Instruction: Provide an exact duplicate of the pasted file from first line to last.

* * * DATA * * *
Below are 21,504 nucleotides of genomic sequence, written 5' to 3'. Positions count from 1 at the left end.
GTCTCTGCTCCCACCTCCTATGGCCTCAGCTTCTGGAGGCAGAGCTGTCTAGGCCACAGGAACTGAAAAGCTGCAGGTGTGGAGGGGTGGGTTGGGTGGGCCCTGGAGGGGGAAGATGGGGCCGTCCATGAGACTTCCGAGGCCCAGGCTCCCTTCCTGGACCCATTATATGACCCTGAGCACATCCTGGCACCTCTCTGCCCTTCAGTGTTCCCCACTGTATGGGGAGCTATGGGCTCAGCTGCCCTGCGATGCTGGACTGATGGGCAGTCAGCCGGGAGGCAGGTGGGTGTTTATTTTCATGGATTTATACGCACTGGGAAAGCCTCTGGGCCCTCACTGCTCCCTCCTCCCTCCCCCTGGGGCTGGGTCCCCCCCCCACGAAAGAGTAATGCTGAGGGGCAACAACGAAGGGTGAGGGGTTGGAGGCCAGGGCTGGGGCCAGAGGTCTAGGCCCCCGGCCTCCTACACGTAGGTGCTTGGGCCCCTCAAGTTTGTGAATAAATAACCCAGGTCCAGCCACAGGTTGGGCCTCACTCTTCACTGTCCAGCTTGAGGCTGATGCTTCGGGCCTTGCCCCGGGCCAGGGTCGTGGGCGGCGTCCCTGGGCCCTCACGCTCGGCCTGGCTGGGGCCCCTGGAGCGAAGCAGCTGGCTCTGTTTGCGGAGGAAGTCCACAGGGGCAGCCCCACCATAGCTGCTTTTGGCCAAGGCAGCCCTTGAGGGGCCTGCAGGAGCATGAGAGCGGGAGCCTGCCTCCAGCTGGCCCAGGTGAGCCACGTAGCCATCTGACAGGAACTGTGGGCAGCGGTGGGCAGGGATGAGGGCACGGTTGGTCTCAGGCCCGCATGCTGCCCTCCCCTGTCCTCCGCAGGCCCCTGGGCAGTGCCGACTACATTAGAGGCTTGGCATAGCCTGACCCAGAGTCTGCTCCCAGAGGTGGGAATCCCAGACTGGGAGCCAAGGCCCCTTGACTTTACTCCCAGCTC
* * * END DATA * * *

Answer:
Below are 21,504 nucleotides of genomic sequence, written 5' to 3'. Positions count from 1 at the left end.
GTCTCTGCTCCCACCTCCTATGGCCTCAGCTTCTGGAGGCAGAGCTGTCTAGGCCACAGGAACTGAAAAGCTGCAGGTGTGGAGGGGTGGGTTGGGTGGGCCCTGGAGGGGGAAGATGGGGCCGTCCATGAGACTTCCGAGGCCCAGGCTCCCTTCCTGGACCCATTATATGACCCTGAGCACATCCTGGCACCTCTCTGCCCTTCAGTGTTCCCCACTGTATGGGGAGCTATGGGCTCAGCTGCCCTGCGATGCTGGACTGATGGGCAGTCAGCCGGGAGGCAGGTGGGTGTTTATTTTCATGGATTTATACGCACTGGGAAAGCCTCTGGGCCCTCACTGCTCCCTCCTCCCTCCCCCTGGGGCTGGGTCCCCCCCCCACGAAAGAGTAATGCTGAGGGGCAACAACGAAGGGTGAGGGGTTGGAGGCCAGGGCTGGGGCCAGAGGTCTAGGCCCCCGGCCTCCTACACGTAGGTGCTTGGGCCCCTCAAGTTTGTGAATAAATAACCCAGGTCCAGCCACAGGTTGGGCCTCACTCTTCACTGTCCAGCTTGAGGCTGATGCTTCGGGCCTTGCCCCGGGCCAGGGTCGTGGGCGGCGTCCCTGGGCCCTCACGCTCGGCCTGGCTGGGGCCCCTGGAGCGAAGCAGCTGGCTCTGTTTGCGGAGGAAGTCCACAGGGGCAGCCCCACCATAGCTGCTTTTGGCCAAGGCAGCCCTTGAGGGGCCTGCAGGAGCATGAGAGCGGGAGCCTGCCTCCAGCTGGCCCAGGTGAGCCACGTAGCCATCTGACAGGAACTGTGGGCAGCGGTGGGCAGGGATGAGGGCACGGTTGGTCTCAGGCCCGCATGCTGCCCTCCCCTGTCCTCCGCAGGCCCCTGGGCAGTGCCGACTACATTAGAGGCTTGGCATAGCCTGACCCAGAGTCTGCTCCCAGAGGTGGGAATCCCAGACTGGGAGCCAAGGCCCCTTGACTTTACTCCCAGCTC